Teen R&B songstress Haley Smith has overcome major heartbreak to pursue her dream of becoming a recording star. Three weeks before an appearance on the Apollo, which she won, her father was murdered. For this purpose, her new single “I Miss My Daddy” carries even greater significance. Rolling out caught up the Bronx, New York, balladeer to learn a little more about her influences and her artistry.
Haley, your music has a powerful message, which is not always the case for young artists. Why is that important to you?
It is important to me because I am a caring person, and I want to make sure that every song that I sing has a message behind it, in hopes that it will help anyone who’s listening that may be going through something similar.
On some performances, you’re singing and on others, it feels almost like spoken word. How would you define your style as an artist?
I am a balladeer at heart, I love to sing ballads because that’s the style that I am more comfortable with. However, I love to challenge myself with other singing styles. I love any song that challenges my capability. For example, in the song “I Miss My Daddy” I was challenged by having to mix spoken word and song, and in my rendition of “Silent Night” we put a hip-hop feel to the song and I even rapped for a few bars! Singing other styles is no problem for me.
Your father was killed three years ago this month. You performed at the Apollo a few weeks later and won first place. Can you remember what that period was like for you?
My father’s death is still very hard for me. This topic is really difficult for me to reflect upon but I can say that for me to stop singing and doing what he loved for me to do is like I’m hurting him so I keep singing, performing, and making people smile.
Speaking of fathers, your new song “I Miss My Daddy” was surprisingly a conversation with a mother about interfering in a daughter’s relationship with her dad. Why was this message important to share?
I want to let children who may be going through this type of a situation know that they’re not alone. And that although not being able to have a relationship with their father is sad but true, it’s not unusual and unfortunately quite normal. I have family and friends that are going through the same thing, so this message is especially important for me to share.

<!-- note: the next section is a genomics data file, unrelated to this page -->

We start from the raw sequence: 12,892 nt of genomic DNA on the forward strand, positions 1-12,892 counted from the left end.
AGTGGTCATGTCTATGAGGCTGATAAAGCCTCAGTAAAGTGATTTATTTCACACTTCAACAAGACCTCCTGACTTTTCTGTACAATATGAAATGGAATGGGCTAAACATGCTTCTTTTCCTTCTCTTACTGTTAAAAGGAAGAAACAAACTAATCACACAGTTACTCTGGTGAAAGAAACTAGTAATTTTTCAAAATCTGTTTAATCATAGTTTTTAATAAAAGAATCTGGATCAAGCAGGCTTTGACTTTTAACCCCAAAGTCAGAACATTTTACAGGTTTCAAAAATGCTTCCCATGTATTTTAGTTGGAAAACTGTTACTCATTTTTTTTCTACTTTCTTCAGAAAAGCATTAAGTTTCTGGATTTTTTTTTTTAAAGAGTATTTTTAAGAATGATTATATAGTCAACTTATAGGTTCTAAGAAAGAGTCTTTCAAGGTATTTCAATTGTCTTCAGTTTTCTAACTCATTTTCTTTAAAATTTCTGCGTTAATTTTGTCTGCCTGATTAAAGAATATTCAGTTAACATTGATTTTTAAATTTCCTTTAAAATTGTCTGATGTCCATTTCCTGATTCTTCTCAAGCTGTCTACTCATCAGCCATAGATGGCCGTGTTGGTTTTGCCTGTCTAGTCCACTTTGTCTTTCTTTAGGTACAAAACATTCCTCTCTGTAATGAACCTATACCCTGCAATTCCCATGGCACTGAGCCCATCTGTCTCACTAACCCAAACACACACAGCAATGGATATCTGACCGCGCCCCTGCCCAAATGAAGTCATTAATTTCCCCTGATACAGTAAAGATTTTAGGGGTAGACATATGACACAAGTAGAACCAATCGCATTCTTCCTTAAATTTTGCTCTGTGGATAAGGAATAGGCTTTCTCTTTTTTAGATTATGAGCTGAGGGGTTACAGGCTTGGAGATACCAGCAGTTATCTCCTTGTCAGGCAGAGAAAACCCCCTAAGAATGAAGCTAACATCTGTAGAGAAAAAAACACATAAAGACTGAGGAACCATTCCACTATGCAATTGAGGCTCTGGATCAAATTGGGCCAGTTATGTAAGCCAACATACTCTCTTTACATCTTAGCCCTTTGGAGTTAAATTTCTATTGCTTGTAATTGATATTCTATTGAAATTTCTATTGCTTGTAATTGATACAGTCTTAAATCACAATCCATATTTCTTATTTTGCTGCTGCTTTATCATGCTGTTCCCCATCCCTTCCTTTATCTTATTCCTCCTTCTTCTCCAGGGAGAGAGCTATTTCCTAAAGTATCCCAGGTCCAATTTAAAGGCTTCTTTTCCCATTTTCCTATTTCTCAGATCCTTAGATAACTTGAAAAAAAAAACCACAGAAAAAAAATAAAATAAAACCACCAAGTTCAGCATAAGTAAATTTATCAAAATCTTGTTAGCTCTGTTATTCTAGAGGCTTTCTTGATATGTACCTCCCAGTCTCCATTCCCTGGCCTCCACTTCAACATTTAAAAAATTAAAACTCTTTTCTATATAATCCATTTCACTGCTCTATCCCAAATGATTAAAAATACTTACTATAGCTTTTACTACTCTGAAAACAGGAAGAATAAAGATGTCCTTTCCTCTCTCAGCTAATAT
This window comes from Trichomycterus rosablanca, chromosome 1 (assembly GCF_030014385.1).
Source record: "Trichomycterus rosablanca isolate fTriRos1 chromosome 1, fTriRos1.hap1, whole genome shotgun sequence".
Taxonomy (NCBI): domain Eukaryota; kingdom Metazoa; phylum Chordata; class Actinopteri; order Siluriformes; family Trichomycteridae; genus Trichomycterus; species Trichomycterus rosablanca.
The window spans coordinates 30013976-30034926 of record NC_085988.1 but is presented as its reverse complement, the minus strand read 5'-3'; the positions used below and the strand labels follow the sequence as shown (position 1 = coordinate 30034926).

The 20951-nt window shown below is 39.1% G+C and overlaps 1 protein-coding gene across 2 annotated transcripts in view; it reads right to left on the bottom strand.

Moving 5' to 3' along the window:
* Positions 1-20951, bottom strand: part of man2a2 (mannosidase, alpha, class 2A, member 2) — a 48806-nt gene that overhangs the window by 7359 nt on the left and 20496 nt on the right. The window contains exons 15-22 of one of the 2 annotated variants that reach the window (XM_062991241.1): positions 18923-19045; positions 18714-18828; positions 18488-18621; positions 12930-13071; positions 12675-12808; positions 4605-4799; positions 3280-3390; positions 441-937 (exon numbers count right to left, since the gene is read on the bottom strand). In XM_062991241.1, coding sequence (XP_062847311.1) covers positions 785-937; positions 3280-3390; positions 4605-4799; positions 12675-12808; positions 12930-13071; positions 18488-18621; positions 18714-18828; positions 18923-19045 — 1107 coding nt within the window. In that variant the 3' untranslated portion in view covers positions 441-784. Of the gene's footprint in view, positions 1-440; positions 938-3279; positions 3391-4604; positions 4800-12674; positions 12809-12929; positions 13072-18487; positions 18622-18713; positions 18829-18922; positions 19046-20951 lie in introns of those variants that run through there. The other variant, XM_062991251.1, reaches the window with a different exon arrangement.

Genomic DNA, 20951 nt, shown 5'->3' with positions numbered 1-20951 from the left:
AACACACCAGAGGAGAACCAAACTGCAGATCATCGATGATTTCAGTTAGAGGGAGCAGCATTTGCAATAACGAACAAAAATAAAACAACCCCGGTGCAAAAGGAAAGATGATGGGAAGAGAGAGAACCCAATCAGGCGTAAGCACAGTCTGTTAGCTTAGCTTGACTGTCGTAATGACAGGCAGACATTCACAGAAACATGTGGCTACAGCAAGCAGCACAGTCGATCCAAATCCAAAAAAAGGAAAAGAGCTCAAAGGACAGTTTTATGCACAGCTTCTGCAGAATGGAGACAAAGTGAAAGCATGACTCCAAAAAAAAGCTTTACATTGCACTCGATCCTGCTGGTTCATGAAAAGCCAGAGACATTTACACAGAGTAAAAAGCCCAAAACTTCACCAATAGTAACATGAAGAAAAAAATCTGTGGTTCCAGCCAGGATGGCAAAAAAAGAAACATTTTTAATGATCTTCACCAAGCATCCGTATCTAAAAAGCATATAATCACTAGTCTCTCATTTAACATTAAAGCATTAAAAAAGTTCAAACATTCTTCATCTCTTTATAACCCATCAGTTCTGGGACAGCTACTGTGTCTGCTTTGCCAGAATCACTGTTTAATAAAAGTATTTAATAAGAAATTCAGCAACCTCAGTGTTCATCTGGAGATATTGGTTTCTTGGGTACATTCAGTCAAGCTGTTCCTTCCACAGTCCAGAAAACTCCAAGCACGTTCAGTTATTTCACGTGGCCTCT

A lot of artists are choosing independence over major label deals these days. Have you thought about which route you’d like to take in your career?
Right now I choose to be an independent artist because it allows me to have control over my image and the type of music I sing. I love the independent route. All my songs to date have been released independently through my family’s independent label, RAYLEY B. Worldwide or through the independent label M.O.U.N. Records. I’m comfortable being an independent artist.
Are there any artists you look up to?
Yes. The artists that I look up to are Alicia Keys, Aretha Franklin, Adele, and Jazmine Sullivan because the messages they send through their music are positive and empowering messages and that’s how I am as an artist — positive and empowering.
What is the best advice you’ve been given about the entertainment industry?
To remain myself and never lose myself and who I am to the Industry. Never to become someone I am not and stay true to myself.
What message would you like for other teens to take away from your music?
Never let anyone put you down and never let anyone tell you that you’re unable to be something or do something you want to do; follow your heart. If you really put your mind to it and take your time, the impossible becomes possible. Determination is the key.